Yet with a bias for software patents and patent trolls, they admitted that this data is strong evidence that software patents and patent trolls are a serious problem. They state that “it is important to recognize that software patents and patents asserted by NPEs are both taking disproportionate resources in patent litigation, and that the social benefit from those cases appears to be slight… Society is spending a large chunk of its patent law resources dealing with what are - for whatever reason - the weakest cases. [This gives] substantial ammunition to those who argue against software patents and who want to restrain patent trolls. If software and NPE patents are overwhelmingly bad - either invalid or overclaimed - the social benefit of allowing them may well be outweighed by the harm they cause.”
One claim some make is that “the system is working - that the bad patents are being weeded out of the system and are not stifling innovation.” But as the authors note, this “seems altogether too facile. After all, roughly 90% of those cases settled without judgment. While those settlements are confidential, we expect that the vast majority involved some sort of payment to the patent plaintiff - a payment that the outcomes data suggests might represent not the acquisition of real legal rights but a nuisance settlement over a likely-invalid patent”.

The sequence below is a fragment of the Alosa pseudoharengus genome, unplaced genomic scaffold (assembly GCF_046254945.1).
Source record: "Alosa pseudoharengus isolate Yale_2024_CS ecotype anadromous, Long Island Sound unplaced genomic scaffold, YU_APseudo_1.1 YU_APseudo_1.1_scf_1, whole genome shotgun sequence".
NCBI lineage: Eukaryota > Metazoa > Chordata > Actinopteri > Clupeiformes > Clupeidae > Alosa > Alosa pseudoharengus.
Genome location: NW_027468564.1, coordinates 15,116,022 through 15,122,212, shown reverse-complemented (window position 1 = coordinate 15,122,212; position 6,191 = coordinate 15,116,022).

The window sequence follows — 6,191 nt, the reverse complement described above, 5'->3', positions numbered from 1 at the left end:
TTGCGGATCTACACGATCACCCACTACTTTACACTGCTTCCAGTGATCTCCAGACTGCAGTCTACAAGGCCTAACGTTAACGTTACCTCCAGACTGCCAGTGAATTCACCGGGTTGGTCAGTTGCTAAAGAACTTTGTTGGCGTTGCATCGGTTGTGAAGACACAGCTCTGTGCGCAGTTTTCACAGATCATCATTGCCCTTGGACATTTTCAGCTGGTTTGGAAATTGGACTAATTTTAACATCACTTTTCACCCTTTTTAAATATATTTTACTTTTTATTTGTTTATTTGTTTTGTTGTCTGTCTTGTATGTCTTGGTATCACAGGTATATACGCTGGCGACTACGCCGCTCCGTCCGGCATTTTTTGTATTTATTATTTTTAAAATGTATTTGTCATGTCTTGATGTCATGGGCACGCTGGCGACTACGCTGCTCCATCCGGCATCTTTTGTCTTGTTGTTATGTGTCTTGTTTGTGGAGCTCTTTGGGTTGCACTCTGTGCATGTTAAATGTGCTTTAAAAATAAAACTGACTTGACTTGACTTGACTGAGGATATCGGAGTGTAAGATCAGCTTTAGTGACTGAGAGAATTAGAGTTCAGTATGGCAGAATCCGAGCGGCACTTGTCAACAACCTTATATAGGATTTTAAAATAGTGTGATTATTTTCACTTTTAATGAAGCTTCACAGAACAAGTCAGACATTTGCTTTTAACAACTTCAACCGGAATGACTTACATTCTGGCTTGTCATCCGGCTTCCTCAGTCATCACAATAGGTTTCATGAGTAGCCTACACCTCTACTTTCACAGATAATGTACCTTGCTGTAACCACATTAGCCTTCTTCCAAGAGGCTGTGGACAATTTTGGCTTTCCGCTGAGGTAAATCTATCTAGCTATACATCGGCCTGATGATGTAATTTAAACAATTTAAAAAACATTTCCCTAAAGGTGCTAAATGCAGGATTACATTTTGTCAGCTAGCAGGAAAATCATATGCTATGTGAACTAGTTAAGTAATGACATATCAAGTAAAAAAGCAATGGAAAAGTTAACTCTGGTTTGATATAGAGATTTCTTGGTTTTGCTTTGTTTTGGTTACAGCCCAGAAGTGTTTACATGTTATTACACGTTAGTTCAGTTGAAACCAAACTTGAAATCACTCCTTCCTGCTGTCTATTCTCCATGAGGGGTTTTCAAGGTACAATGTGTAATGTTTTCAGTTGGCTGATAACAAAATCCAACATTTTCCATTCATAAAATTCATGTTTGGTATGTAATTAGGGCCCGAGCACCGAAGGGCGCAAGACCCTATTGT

In short, “If software and NPE patents are overwhelmingly bad - either invalid or overclaimed - the social benefit of allowing them may well be outweighed by the harm they cause… The patents and patentees that occupy the most time and attention in court and in public policy debates - the very patents that economists consider the most valuable - are astonishingly weak. Non-practicing entities [NPEs, aka patent trolls] and software patentees almost never win their cases. That may be a good thing, if you believe that most software patents are bad or that NPEs are bad for society. But it certainly means that the patent system is wasting more of its time than expected dealing with weak patents.”
If you are interested in more, see my essay explaining why software patents should be eliminated.